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An appreciation of Tony Curtis: 'Fame is a profession unto itself'

It is considered unprofessional for anyone in my business to collect autographs from celebrities we meet. I'll confess to crossing that line a few times.

This morning, I'm glad that I broke that unwritten rule on a November evening 14 years ago in Tampa.

On my wall is a framed laserdisc jacket for 1953's Houdini, signed twice that night by its star Tony Curtis, 71 at the time and concerned that the first autograph wasn't legible. It's a reminder of times when movie stars weren't measured by what he or she thought of themselves but how much they thought of making fans happy.

Curtis, 85, died of heart failure Wednesday in Las Vegas, one more Old Hollywood treasure gone but certainly not forgotten.

Curtis wouldn't allow himself to be forgotten, no matter how many decades passed since the last time his name on a marquee was box office gold.

Watching him work an adoring crowd in 1996, surrounded by Tampa Theatre's retro-palatial décor, was a flashback to those golden days, even if Curtis was grayer and chunkier than his heyday. With his wide-brimmed hat, flamboyant scarf and a blonde companion a head taller and nearly one third his age, Curtis still projected the jaunty aura of Hollywood stardom.

Curtis visited Tampa at the request of his daughter Alex Sargent, then a Tampa Theatre volunteer. The theater was showing Curtis' signature performance in Billy Wilder's 1959 comedy classic Some Like It Hot, in which Curtis and Jack Lemmon pose as women to evade mobsters wanting to kill them. Curtis couldn't turn down a family request, or another opportunity to soak in applause.

"Fame is a profession unto itself," Curtis told me in a telephone interview a few days earlier. "Some people adjust to it quicker and better than others. That doesn't mean that actors are particularly good at being famous. Greta Garbo wanted no part of it. Some guys punch cameras."

Curtis made clear in our conversation that he still considered himself an actor first and a celebrity second.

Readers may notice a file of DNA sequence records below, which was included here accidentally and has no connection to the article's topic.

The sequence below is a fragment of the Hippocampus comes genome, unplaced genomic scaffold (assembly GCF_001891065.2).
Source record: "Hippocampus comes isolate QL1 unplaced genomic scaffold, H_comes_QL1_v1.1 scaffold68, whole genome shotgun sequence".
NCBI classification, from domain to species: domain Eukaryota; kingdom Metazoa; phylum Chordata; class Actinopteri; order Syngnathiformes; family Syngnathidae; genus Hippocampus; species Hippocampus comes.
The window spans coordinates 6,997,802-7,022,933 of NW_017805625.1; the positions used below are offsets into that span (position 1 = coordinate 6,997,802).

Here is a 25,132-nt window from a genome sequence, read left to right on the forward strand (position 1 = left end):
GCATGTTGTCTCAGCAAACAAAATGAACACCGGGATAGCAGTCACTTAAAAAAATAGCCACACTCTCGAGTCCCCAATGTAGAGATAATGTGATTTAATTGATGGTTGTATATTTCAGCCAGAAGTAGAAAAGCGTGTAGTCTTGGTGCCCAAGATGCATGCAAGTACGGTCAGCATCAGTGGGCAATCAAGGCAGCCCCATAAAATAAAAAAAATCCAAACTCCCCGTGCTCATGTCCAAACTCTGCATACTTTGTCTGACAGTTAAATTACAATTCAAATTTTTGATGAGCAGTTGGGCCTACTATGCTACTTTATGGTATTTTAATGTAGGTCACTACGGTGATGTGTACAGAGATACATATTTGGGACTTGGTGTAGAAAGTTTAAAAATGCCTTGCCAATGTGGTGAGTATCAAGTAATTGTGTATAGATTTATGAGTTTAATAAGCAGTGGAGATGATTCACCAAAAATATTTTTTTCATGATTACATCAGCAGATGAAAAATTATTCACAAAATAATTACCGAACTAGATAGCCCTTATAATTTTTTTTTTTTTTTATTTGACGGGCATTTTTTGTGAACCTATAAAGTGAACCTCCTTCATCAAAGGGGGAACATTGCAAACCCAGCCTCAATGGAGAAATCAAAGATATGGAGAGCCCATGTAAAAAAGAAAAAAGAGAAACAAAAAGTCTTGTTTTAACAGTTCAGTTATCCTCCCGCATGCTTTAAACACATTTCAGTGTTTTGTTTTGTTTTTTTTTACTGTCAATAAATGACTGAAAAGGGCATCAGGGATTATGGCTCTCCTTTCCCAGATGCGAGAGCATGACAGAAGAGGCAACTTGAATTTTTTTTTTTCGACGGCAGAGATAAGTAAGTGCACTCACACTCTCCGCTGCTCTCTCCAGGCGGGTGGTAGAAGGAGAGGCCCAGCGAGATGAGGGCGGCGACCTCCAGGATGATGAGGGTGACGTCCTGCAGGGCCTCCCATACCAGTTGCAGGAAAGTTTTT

"The audience has a great effect on me when I'm not playing parts," he said. "I love the adulation, the affection I get from people, but not when I'm doing that work. I won't say that I'm easily distracted, but the work is so powerful, so overwhelming.

"If I turn my back to the camera, those 80 people on the crew behind it become non-existent. It's an invisible line between us. Over my shoulder is reality."

Curtis never tired of telling the same stories, a raconteur with a Bronx accent and plenty of memories. Like the first time he dressed in drag for Some Like It Hot and wasn't sure if he could do it Wilder's way.

"I didn't want to come out of the dressing room," Curtis said, adding with a laugh: "I didn't want to come out of my closet."

Wilder knocked on Curtis' door, and asked what was wrong.

"I told Billy if I'm going to be a woman, I want to be an elegant and dainty one," Curtis said. "I don't want to look like a klutz, swishing my purse around and winking at guys. I didn't want it to look like drag, or anything other than a guy who dresses like a girl because if he doesn't he's going to get bumped off. That's the secret of it all."

Wilder told his star to play it however he wished.

"I gathered myself together, picked up my purse, put on my lipstick, thought of my mother and stepped out," Curtis said. "I was a combination of my mother and Grace Kelly. What a combo."

Living in the past was all Curtis had professionally by 1996. After his image-busting role as Albert DeSalvo in 1968's The Boston Strangler, his career was a string of television guest shots and fast-paying, forgettable films. Eventually he was better known by young moviegoers as the father of Jamie Lee Curtis than as an Oscar nominee for The Defiant Ones.

But for other generations Curtis was still a star, an impression reinforced each time his hits are rerun on television, a medium he credited with keeping his celebrity alive. For decades before home video existed, the movie industry's biggest competitor was Curtis' best friend.

"(Studio executives) were sure that once a movie was played and finished (in theaters) they'd stick it away somewhere and reissue it now and then," Curtis said.

"So, my pictures weren't around, and all of a sudden one day I'm being recognized, and it's because of television. I went on a good diet, kept myself in shape so I could look like that guy they see on the screen."

Years later, Curtis still enjoyed watching his past rewind through television and home video. At the time, his statuesque companion Jill Ann Vanden-Berg was usually by his side.

"Jill loves to watch these early films of mine," he said. "She's 26, so she doesn't remember all of them. She's always checking the TV times, and each week she comes up to me saying, 'Tony, I found you have three pictures on this week.'

"Isn't that fabulous? That's too good. That is love."

Now it's our turn to love Tony Curtis again, through movie channel tributes that are bound to occur, and maybe an autograph on the wall. Like everyone will, this street kid who became a Hollywood prince has disappeared. Like Houdini he'll reappear now and then, in the memories of fans he loved right back.

Steve Persall can be reached at persall@sptimes.com or (727) 893-8365. Read his blog, Reeling in the Years, at tampabay.com/blogs/movies.

An appreciation of Tony Curtis: 'Fame is a profession unto itself' 09/30/10 [Last modified: Thursday, September 30, 2010 11:34am]

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